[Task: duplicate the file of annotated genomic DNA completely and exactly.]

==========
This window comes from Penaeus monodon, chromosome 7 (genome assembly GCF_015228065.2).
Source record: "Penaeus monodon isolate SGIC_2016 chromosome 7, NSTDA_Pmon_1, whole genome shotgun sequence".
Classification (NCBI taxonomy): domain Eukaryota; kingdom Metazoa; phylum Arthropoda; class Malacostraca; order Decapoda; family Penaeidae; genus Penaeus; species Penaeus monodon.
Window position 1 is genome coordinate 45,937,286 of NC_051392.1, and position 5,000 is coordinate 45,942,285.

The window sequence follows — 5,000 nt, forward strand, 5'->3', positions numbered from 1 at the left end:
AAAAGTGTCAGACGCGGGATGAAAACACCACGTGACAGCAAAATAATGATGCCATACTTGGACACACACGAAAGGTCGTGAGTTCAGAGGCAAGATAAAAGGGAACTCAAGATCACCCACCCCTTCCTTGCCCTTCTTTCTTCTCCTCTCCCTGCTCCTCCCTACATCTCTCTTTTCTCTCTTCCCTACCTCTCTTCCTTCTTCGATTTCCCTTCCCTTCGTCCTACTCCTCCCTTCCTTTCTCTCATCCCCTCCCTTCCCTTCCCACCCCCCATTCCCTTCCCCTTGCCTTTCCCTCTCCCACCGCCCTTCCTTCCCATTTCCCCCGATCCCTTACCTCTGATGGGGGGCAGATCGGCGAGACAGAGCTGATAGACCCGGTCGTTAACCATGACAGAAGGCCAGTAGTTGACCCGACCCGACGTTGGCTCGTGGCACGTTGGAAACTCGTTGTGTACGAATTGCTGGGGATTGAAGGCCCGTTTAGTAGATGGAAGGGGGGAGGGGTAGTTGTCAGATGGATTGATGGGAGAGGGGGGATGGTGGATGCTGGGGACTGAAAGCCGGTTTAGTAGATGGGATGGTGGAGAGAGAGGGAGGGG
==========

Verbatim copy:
This window comes from Penaeus monodon, chromosome 7 (genome assembly GCF_015228065.2).
Source record: "Penaeus monodon isolate SGIC_2016 chromosome 7, NSTDA_Pmon_1, whole genome shotgun sequence".
Classification (NCBI taxonomy): domain Eukaryota; kingdom Metazoa; phylum Arthropoda; class Malacostraca; order Decapoda; family Penaeidae; genus Penaeus; species Penaeus monodon.
Window position 1 is genome coordinate 45,937,286 of NC_051392.1, and position 5,000 is coordinate 45,942,285.

The window sequence follows — 5,000 nt, forward strand, 5'->3', positions numbered from 1 at the left end:
AAAAGTGTCAGACGCGGGATGAAAACACCACGTGACAGCAAAATAATGATGCCATACTTGGACACACACGAAAGGTCGTGAGTTCAGAGGCAAGATAAAAGGGAACTCAAGATCACCCACCCCTTCCTTGCCCTTCTTTCTTCTCCTCTCCCTGCTCCTCCCTACATCTCTCTTTTCTCTCTTCCCTACCTCTCTTCCTTCTTCGATTTCCCTTCCCTTCGTCCTACTCCTCCCTTCCTTTCTCTCATCCCCTCCCTTCCCTTCCCACCCCCCATTCCCTTCCCCTTGCCTTTCCCTCTCCCACCGCCCTTCCTTCCCATTTCCCCCGATCCCTTACCTCTGATGGGGGGCAGATCGGCGAGACAGAGCTGATAGACCCGGTCGTTAACCATGACAGAAGGCCAGTAGTTGACCCGACCCGACGTTGGCTCGTGGCACGTTGGAAACTCGTTGTGTACGAATTGCTGGGGATTGAAGGCCCGTTTAGTAGATGGAAGGGGGGAGGGGTAGTTGTCAGATGGATTGATGGGAGAGGGGGGATGGTGGATGCTGGGGACTGAAAGCCGGTTTAGTAGATGGGATGGTGGAGAGAGAGGGAGGGG